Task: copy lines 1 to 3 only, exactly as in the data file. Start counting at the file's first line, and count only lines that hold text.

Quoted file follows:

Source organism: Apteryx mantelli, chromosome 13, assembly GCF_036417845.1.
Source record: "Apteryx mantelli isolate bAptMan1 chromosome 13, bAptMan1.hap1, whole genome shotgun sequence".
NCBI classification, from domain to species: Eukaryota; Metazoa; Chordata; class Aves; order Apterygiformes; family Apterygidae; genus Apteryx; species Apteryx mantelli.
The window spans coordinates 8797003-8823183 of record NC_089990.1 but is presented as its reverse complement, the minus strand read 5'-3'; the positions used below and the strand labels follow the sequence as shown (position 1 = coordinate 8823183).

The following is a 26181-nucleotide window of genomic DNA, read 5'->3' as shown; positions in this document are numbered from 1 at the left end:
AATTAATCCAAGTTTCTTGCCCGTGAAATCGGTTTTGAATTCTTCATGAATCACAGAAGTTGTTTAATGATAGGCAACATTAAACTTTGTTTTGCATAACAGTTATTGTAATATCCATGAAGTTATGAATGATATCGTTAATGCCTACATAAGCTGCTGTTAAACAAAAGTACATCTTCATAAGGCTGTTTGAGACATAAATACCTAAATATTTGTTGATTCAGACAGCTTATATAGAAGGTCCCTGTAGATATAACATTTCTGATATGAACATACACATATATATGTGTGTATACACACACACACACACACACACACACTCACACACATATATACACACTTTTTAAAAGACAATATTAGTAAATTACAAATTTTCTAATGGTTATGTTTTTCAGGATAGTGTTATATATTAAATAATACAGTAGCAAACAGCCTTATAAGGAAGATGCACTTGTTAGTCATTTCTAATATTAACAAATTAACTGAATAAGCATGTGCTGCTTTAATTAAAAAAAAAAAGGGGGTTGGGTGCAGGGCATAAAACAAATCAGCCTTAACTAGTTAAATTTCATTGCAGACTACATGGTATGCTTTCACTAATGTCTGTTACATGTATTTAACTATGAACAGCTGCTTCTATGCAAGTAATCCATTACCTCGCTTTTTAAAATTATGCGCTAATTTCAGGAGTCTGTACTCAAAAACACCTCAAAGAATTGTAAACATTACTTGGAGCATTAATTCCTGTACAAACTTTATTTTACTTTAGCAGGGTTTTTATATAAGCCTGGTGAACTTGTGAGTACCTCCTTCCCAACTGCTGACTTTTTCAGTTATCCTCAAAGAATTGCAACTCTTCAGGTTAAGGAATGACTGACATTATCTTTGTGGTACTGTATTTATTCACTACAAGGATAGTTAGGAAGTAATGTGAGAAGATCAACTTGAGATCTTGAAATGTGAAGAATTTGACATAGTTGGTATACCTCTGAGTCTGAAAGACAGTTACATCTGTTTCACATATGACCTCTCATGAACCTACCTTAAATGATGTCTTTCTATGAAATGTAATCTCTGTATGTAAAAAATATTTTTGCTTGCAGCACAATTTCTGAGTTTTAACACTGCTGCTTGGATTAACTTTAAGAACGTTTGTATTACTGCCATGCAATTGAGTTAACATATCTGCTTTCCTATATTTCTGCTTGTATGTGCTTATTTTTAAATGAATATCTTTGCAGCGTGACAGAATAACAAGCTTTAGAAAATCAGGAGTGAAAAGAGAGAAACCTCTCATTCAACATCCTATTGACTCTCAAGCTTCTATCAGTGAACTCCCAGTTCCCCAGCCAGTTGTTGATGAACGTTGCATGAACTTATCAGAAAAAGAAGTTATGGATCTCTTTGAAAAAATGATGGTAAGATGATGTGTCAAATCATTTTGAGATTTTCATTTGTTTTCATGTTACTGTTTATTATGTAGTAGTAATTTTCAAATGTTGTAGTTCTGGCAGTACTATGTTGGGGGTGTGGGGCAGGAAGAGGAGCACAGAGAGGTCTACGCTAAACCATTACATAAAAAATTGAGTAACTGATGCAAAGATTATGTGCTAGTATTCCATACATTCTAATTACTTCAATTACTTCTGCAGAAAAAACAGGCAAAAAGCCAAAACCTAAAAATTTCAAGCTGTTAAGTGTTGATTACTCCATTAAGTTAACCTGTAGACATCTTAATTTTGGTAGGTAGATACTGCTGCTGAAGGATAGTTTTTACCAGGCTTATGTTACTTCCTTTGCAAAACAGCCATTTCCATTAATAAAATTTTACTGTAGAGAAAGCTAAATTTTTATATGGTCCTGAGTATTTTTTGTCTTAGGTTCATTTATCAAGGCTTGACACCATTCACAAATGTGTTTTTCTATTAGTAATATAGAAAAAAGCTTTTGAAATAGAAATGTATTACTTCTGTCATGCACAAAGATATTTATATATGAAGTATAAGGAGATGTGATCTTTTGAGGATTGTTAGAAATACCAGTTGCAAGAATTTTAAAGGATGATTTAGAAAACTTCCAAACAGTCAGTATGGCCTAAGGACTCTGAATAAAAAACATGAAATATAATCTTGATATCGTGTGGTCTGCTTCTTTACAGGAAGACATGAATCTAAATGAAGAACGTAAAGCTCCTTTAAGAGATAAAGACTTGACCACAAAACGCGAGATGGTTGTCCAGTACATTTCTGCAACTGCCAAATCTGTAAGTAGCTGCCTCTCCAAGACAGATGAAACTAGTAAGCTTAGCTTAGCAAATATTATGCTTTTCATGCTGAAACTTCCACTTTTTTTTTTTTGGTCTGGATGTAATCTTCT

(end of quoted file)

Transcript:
Source organism: Apteryx mantelli, chromosome 13, assembly GCF_036417845.1.
Source record: "Apteryx mantelli isolate bAptMan1 chromosome 13, bAptMan1.hap1, whole genome shotgun sequence".
NCBI classification, from domain to species: Eukaryota; Metazoa; Chordata; class Aves; order Apterygiformes; family Apterygidae; genus Apteryx; species Apteryx mantelli.